Class is back in session at 8411 Sylvester St.
After sitting vacant for a decade, the century-old school building in Detroit’s Pingree Park neighborhood is now home to Detroit Prep, a 200-student charter school.
When the doors opened this fall, it marked a new beginning for the school, which had been operating out of a church basement since 2016.
It also marked the end of a high-profile political fight over the building that pitted the school against the Detroit Public Schools Community District.
Detroit Prep’s story underscores the difficulty of navigating a real estate market badly damaged by decades of economic and population declines. Finding a workable space is particularly tough for charter schools, which receive no public funding for school buildings. (The Detroit district is also prevented from raising public money for buildings, albeit for different reasons.)
“This project was really hard to do,” said Kyle Smitley, the school’s co-founder and executive director, at a ribbon cutting on Friday. “We fought to clear up a few small issues with the title. We fought to firm up financing for about a year. And we worked like crazy for a year to clear up 10 years of neglect.”
In short, the Detroit district tried to prevent Detroit Prep from buying the former Joyce Elementary School. With enrollment declining citywide, schools are competing to attract students and the state dollars they bring in. Detroit Prep hopes to eventually enroll 500 students in grades K-8. District leaders argued that they shouldn’t have to make things easy for their competitors. The nearest district school is a half-mile away.
With encouragement from the statewide charter school lobby, the Republican-controlled legislature passed a law preventing the district from blocking the sale.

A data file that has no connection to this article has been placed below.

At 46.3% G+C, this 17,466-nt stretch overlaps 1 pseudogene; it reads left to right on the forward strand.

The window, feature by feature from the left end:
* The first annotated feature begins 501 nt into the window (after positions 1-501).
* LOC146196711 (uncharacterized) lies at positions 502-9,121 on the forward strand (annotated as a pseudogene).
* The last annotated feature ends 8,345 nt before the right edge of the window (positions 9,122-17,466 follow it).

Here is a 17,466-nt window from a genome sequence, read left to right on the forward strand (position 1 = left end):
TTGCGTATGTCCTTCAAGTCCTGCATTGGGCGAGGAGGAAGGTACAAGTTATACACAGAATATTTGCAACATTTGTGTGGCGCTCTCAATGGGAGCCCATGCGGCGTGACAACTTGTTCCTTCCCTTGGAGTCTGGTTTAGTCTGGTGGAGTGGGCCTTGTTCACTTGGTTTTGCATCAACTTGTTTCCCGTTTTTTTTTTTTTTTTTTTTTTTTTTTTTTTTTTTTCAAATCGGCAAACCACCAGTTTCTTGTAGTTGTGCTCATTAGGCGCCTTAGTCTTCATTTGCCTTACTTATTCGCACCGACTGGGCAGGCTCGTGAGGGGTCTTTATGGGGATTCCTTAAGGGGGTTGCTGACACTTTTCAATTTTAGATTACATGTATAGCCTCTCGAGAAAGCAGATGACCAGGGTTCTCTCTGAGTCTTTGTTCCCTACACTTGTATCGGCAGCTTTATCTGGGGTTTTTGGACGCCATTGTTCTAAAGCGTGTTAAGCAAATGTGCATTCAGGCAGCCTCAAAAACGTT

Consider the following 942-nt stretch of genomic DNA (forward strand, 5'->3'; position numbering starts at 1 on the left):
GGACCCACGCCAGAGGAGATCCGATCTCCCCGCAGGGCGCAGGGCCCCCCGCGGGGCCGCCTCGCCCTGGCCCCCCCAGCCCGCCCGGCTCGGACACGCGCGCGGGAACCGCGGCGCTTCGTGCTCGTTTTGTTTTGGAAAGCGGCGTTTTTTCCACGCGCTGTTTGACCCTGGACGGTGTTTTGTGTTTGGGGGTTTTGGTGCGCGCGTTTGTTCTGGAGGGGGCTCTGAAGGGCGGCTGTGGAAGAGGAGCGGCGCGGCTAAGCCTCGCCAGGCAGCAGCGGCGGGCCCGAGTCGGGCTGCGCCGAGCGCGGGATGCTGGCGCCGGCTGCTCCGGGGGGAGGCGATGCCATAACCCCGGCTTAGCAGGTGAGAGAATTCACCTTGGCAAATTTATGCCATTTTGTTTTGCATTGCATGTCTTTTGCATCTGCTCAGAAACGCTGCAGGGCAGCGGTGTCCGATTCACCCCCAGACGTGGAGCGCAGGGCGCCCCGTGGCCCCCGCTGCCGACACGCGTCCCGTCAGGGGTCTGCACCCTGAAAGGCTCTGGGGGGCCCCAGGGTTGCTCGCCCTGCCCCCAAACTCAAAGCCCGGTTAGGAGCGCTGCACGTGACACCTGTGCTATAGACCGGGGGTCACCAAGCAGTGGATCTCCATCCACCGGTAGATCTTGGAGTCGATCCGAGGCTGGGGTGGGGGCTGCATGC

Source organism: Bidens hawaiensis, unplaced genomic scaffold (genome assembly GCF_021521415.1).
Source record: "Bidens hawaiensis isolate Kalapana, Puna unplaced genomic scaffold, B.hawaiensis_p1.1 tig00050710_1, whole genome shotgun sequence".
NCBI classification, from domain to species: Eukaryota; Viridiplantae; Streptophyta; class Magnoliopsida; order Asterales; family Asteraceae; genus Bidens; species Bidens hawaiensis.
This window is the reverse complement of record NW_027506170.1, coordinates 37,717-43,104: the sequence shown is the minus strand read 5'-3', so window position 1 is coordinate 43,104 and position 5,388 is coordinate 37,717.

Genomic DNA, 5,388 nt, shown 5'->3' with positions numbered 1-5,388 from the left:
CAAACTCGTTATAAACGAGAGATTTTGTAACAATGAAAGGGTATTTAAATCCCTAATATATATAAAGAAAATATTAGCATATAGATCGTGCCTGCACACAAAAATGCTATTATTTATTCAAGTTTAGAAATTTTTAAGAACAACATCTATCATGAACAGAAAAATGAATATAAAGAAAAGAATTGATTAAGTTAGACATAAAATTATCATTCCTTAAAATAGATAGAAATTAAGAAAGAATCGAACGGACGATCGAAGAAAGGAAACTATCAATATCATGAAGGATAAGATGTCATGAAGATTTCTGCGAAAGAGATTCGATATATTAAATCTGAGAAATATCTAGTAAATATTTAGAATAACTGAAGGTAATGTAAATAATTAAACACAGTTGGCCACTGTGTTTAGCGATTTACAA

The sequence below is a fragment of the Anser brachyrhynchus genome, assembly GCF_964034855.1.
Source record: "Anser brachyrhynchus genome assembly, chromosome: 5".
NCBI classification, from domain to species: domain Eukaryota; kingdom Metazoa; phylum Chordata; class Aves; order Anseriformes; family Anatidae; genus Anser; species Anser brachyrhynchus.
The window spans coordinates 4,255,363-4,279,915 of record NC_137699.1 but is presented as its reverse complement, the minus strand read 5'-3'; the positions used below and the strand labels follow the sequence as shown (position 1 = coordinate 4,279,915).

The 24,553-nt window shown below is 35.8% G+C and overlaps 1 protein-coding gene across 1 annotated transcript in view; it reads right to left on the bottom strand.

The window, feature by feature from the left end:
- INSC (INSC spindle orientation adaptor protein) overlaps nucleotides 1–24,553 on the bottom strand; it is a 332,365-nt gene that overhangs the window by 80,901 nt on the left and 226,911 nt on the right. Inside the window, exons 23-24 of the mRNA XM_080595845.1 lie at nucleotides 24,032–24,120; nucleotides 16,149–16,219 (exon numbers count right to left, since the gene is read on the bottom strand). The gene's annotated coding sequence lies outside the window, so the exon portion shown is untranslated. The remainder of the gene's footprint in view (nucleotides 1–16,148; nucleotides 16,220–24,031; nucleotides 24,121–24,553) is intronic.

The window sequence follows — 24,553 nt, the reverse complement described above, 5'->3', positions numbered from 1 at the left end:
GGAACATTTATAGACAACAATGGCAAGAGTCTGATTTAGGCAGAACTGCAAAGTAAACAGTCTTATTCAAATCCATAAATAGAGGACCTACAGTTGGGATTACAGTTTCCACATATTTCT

Charter schools don’t receive public funds for facilities, so Smitley sought private funding to pay for the $6.9 million renovation. She got support from Madonna, nonprofit lenders including IFF and Capital Impact Partners, and JP Morgan Chase & Co. And she convinced companies to donate furnishings and supplies, from picture frames to the paint on the walls.
The result is a school whose hardwood floors and Art Deco light fixtures wouldn’t look out of place in an architecture magazine, and yet is still recognizable to people in the neighborhood who attended Joyce Elementary decades ago.
Debra Lawrence, 66, attended Joyce from second through fifth grade and returned to watch her son, Rep. Joe Tate, speak at the ribbon cutting.
Tate wasn’t around for the legislative battle that paved the way for Detroit Prep to move into the building. He says he supports greater oversight of the ways schools open and close in Detroit, and that he generally backs policies that help both traditional and public schools.
He spoke glowingly about Detroit Prep.
“When the building shut down, it left a hole in the community,” said Tate, a Democrat whose district includes the school. “Having Detroit Prep, having that quality education, is going to be so critical moving forward.”
Tate spoke from a podium in an open area just off the main hallway, and as she watched him, Lawrence thought back to a time more than 50 years ago when that part of the room was a stage and she was a second grader nervously preparing for her part in the school play.
“I was terrified,” she recalled. “I remember the teacher saying, ‘All right, Debra, say your lines!’”
A lot has changed since then. The space looks smaller to her now, and students don’t walk home for lunch, the way she and her friends did. But she said the building still feels familiar.
“I’m so glad it’s back,” she said.